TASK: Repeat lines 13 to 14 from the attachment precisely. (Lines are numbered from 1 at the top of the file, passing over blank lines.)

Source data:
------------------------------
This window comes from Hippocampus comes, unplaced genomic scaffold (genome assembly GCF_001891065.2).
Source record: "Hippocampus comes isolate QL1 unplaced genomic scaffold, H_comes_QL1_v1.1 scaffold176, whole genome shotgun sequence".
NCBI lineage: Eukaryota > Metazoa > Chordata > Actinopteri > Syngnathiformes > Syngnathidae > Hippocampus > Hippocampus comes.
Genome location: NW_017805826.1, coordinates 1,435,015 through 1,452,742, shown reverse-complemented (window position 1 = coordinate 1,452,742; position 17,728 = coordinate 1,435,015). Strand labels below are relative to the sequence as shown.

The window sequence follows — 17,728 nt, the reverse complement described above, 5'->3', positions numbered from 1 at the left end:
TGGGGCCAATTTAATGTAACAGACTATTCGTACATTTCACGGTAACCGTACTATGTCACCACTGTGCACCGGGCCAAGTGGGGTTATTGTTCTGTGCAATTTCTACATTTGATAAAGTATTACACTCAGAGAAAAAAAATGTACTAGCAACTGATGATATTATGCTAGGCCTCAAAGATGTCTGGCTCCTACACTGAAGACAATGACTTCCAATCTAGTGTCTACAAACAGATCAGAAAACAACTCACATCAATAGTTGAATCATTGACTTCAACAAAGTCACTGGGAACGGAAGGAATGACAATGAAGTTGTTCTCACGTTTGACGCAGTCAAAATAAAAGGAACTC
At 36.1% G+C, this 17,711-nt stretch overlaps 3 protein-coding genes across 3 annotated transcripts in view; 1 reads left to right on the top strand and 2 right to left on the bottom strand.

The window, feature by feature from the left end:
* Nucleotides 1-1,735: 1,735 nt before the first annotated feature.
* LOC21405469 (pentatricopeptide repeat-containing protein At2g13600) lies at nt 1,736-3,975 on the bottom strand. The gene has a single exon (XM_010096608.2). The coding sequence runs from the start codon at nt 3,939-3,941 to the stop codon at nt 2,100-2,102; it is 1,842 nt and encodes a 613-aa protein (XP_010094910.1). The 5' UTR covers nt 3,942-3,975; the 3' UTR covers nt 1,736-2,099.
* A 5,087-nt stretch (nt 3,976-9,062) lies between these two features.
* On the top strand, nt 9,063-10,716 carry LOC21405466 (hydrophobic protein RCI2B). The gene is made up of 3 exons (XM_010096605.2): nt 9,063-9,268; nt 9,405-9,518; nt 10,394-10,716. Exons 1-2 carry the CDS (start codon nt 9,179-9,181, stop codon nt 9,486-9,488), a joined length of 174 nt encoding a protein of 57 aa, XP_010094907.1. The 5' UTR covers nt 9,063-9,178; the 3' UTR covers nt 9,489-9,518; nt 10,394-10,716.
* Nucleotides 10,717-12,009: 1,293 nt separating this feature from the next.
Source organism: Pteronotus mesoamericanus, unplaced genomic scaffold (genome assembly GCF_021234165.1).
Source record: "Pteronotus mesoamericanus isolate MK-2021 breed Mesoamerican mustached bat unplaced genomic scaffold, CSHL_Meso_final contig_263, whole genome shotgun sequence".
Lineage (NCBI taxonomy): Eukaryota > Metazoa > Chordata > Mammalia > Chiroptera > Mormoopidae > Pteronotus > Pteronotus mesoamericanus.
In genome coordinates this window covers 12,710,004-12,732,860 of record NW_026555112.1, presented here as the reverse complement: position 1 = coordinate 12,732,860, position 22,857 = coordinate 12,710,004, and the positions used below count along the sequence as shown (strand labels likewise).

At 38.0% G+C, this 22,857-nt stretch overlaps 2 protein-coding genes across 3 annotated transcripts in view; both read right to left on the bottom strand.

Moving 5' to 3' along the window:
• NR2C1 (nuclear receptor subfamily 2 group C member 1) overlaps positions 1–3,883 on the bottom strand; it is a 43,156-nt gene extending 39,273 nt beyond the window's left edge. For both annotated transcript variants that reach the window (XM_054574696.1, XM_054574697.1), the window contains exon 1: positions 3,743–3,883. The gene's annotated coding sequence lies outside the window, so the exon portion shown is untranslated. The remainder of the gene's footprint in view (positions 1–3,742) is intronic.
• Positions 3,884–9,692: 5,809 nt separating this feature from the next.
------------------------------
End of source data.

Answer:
* Nucleotides 10,717-12,009: 1,293 nt separating this feature from the next.
Source organism: Pteronotus mesoamericanus, unplaced genomic scaffold (genome assembly GCF_021234165.1).